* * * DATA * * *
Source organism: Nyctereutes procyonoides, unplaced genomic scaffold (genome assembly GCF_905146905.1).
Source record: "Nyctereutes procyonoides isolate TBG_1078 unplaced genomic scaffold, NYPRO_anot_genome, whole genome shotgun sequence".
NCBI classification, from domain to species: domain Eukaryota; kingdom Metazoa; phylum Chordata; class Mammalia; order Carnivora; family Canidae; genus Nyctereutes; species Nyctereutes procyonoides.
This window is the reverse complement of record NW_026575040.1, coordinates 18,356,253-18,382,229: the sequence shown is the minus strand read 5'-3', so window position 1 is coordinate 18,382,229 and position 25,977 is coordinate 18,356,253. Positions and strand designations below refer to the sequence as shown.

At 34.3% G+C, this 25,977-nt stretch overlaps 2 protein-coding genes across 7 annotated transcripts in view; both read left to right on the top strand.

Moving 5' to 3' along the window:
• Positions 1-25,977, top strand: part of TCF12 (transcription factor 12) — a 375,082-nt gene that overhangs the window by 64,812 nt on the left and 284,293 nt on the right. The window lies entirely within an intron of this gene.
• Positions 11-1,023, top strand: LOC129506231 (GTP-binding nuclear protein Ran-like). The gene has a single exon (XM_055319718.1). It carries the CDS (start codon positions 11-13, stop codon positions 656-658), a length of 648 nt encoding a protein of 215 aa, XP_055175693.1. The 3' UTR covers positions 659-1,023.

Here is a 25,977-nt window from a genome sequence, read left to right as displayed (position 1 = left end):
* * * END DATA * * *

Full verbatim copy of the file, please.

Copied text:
Source organism: Nyctereutes procyonoides, unplaced genomic scaffold (genome assembly GCF_905146905.1).
Source record: "Nyctereutes procyonoides isolate TBG_1078 unplaced genomic scaffold, NYPRO_anot_genome, whole genome shotgun sequence".
NCBI classification, from domain to species: domain Eukaryota; kingdom Metazoa; phylum Chordata; class Mammalia; order Carnivora; family Canidae; genus Nyctereutes; species Nyctereutes procyonoides.
This window is the reverse complement of record NW_026575040.1, coordinates 18,356,253-18,382,229: the sequence shown is the minus strand read 5'-3', so window position 1 is coordinate 18,382,229 and position 25,977 is coordinate 18,356,253. Positions and strand designations below refer to the sequence as shown.

At 34.3% G+C, this 25,977-nt stretch overlaps 2 protein-coding genes across 7 annotated transcripts in view; both read left to right on the top strand.

Moving 5' to 3' along the window:
• Positions 1-25,977, top strand: part of TCF12 (transcription factor 12) — a 375,082-nt gene that overhangs the window by 64,812 nt on the left and 284,293 nt on the right. The window lies entirely within an intron of this gene.
• Positions 11-1,023, top strand: LOC129506231 (GTP-binding nuclear protein Ran-like). The gene has a single exon (XM_055319718.1). It carries the CDS (start codon positions 11-13, stop codon positions 656-658), a length of 648 nt encoding a protein of 215 aa, XP_055175693.1. The 3' UTR covers positions 659-1,023.

Here is a 25,977-nt window from a genome sequence, read left to right as displayed (position 1 = left end):